Several authors reported the superiority of (68)Ga-DOTANOC PET/CT to conventional imaging (CI) for the assessment of neuroendocrine tumors (NET). However, the detection of a higher number of lesions is not necessarily followed by a modification of disease stage or therapeutic approach. The aim of this study was to assess the impact of (68)Ga-DOTANOC PET/CT on the clinical management of NET patients.
Methods: The study included 90 patients with pathologic confirmation of NET, CT performed within a month of (68)Ga-DOTANOC PET/CT, and a follow-up period of at least 1 y. PET/CT results were compared with CI results. As a standard of reference to finally evaluate PET results, clinical and imaging follow-up data were used. To assess the clinical impact of PET findings, all referring physicians were contacted after PET and asked about how patients were managed. Stage or therapy modifications were independently recorded, and the overall impact was evaluated patient by patient if PET results either affected therapy or caused a change in disease stage.
Results: Considering PET/CT and CI concordant cases (47/90 [52.2%]), PET findings affected the therapeutic management in 17 of 47 (36.2%) patients. Although PET did not result in modification of disease stage, (68)Ga-DOTANOC detected a higher lesion number in most patients. PET/CT and CI findings were discordant in 42 of 90 (46.7%) patients: PET resulted in a modification of stage in 12 patients (28.6%) and affected the treatment plan in 32 patients (76.2%). PET and CT were both equivocal in 1 patient (1/90). Considering all cases, (68)Ga-DOTANOC PET/CT affected either stage or therapy in 50 of 90 (55.5%) patients. The most frequent impact on management (27 patients) was the initiation or continuance of peptide receptor radionuclide therapy, followed by the initiation or continuance of somatostatin analog medical treatment (7 patients) and referral to surgery (6 patients). PET prevented unnecessary surgery in 6 patients and excluded from treatment with somatostatin analogs 2 patients with NET lesions that did not express somatostatin receptors. Less frequent impacts on management included the initiation of radiotherapy (1 patient), further diagnostic investigation (1 patient), and liver transplantation (1 patient).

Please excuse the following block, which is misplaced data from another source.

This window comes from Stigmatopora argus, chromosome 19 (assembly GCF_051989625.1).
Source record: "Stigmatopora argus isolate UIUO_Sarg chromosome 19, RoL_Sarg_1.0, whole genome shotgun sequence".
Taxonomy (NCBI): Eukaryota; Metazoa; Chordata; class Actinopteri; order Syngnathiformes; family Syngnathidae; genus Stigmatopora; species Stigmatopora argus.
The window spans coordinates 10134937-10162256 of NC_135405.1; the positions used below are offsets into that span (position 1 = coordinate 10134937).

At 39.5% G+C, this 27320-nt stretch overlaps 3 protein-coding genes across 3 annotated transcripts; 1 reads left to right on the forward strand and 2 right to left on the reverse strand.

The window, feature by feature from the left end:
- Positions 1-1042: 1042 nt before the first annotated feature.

Conclusion: (68)Ga-DOTANOC PET/CT either affected stage or caused a therapy modification in more than half the patients, thus confirming the clinical role of PET in the management of NET.